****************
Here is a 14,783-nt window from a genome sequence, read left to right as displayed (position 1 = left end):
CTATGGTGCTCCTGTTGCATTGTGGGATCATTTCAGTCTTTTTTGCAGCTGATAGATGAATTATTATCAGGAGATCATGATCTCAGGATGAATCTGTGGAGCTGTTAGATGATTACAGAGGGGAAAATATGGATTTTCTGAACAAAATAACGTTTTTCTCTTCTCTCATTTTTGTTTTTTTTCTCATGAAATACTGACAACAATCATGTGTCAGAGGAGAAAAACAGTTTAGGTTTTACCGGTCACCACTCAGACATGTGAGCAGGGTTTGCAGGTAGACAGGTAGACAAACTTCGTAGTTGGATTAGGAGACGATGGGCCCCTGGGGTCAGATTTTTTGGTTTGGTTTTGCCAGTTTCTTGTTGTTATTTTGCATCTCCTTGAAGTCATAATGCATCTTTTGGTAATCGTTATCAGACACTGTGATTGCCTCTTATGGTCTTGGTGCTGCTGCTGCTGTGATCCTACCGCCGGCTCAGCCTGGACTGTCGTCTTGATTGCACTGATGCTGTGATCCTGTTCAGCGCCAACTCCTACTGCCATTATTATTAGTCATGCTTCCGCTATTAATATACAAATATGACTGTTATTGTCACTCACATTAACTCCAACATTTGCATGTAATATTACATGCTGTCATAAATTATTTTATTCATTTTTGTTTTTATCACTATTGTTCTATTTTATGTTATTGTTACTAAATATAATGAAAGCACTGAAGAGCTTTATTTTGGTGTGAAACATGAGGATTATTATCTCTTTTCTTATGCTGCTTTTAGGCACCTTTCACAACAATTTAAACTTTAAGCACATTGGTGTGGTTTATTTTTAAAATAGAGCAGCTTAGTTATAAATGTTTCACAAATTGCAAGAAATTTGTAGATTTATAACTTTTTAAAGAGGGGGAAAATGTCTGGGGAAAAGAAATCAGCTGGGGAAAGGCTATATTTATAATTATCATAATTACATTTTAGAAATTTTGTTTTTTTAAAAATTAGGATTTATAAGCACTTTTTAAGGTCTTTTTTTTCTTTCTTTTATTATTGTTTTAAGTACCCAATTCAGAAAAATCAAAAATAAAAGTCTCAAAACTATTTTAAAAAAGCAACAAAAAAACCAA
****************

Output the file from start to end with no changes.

Here is a 14,783-nt window from a genome sequence, read left to right as displayed (position 1 = left end):
CTATGGTGCTCCTGTTGCATTGTGGGATCATTTCAGTCTTTTTTGCAGCTGATAGATGAATTATTATCAGGAGATCATGATCTCAGGATGAATCTGTGGAGCTGTTAGATGATTACAGAGGGGAAAATATGGATTTTCTGAACAAAATAACGTTTTTCTCTTCTCTCATTTTTGTTTTTTTTCTCATGAAATACTGACAACAATCATGTGTCAGAGGAGAAAAACAGTTTAGGTTTTACCGGTCACCACTCAGACATGTGAGCAGGGTTTGCAGGTAGACAGGTAGACAAACTTCGTAGTTGGATTAGGAGACGATGGGCCCCTGGGGTCAGATTTTTTGGTTTGGTTTTGCCAGTTTCTTGTTGTTATTTTGCATCTCCTTGAAGTCATAATGCATCTTTTGGTAATCGTTATCAGACACTGTGATTGCCTCTTATGGTCTTGGTGCTGCTGCTGCTGTGATCCTACCGCCGGCTCAGCCTGGACTGTCGTCTTGATTGCACTGATGCTGTGATCCTGTTCAGCGCCAACTCCTACTGCCATTATTATTAGTCATGCTTCCGCTATTAATATACAAATATGACTGTTATTGTCACTCACATTAACTCCAACATTTGCATGTAATATTACATGCTGTCATAAATTATTTTATTCATTTTTGTTTTTATCACTATTGTTCTATTTTATGTTATTGTTACTAAATATAATGAAAGCACTGAAGAGCTTTATTTTGGTGTGAAACATGAGGATTATTATCTCTTTTCTTATGCTGCTTTTAGGCACCTTTCACAACAATTTAAACTTTAAGCACATTGGTGTGGTTTATTTTTAAAATAGAGCAGCTTAGTTATAAATGTTTCACAAATTGCAAGAAATTTGTAGATTTATAACTTTTTAAAGAGGGGGAAAATGTCTGGGGAAAAGAAATCAGCTGGGGAAAGGCTATATTTATAATTATCATAATTACATTTTAGAAATTTTGTTTTTTTAAAAATTAGGATTTATAAGCACTTTTTAAGGTCTTTTTTTTCTTTCTTTTATTATTGTTTTAAGTACCCAATTCAGAAAAATCAAAAATAAAAGTCTCAAAACTATTTTAAAAAAGCAACAAAAAAACCAA